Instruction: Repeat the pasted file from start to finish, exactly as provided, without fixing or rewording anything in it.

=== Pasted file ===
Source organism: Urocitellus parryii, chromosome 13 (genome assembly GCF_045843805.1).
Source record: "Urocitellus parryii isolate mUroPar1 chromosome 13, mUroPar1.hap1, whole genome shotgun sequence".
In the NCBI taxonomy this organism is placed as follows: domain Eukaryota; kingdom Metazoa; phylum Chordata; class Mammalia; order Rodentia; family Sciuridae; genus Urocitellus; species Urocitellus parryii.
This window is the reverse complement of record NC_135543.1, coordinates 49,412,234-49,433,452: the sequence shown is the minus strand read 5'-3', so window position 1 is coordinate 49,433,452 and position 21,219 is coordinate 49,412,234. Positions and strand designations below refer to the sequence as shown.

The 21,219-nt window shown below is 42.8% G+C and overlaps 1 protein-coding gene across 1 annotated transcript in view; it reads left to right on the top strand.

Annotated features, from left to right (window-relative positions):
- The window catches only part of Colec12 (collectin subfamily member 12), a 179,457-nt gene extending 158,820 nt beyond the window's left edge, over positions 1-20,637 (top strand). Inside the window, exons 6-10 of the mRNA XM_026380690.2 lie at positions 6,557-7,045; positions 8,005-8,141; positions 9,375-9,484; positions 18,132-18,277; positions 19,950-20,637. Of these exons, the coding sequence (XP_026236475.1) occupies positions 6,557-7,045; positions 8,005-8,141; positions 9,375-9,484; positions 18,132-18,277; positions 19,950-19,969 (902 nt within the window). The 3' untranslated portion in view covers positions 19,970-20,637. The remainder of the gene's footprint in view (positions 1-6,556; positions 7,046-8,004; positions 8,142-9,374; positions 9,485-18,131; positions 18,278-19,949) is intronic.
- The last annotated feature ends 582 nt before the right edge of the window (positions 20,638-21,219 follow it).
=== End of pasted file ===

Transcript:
Source organism: Urocitellus parryii, chromosome 13 (genome assembly GCF_045843805.1).
Source record: "Urocitellus parryii isolate mUroPar1 chromosome 13, mUroPar1.hap1, whole genome shotgun sequence".
In the NCBI taxonomy this organism is placed as follows: domain Eukaryota; kingdom Metazoa; phylum Chordata; class Mammalia; order Rodentia; family Sciuridae; genus Urocitellus; species Urocitellus parryii.
This window is the reverse complement of record NC_135543.1, coordinates 49,412,234-49,433,452: the sequence shown is the minus strand read 5'-3', so window position 1 is coordinate 49,433,452 and position 21,219 is coordinate 49,412,234. Positions and strand designations below refer to the sequence as shown.

The 21,219-nt window shown below is 42.8% G+C and overlaps 1 protein-coding gene across 1 annotated transcript in view; it reads left to right on the top strand.

Annotated features, from left to right (window-relative positions):
- The window catches only part of Colec12 (collectin subfamily member 12), a 179,457-nt gene extending 158,820 nt beyond the window's left edge, over positions 1-20,637 (top strand). Inside the window, exons 6-10 of the mRNA XM_026380690.2 lie at positions 6,557-7,045; positions 8,005-8,141; positions 9,375-9,484; positions 18,132-18,277; positions 19,950-20,637. Of these exons, the coding sequence (XP_026236475.1) occupies positions 6,557-7,045; positions 8,005-8,141; positions 9,375-9,484; positions 18,132-18,277; positions 19,950-19,969 (902 nt within the window). The 3' untranslated portion in view covers positions 19,970-20,637. The remainder of the gene's footprint in view (positions 1-6,556; positions 7,046-8,004; positions 8,142-9,374; positions 9,485-18,131; positions 18,278-19,949) is intronic.
- The last annotated feature ends 582 nt before the right edge of the window (positions 20,638-21,219 follow it).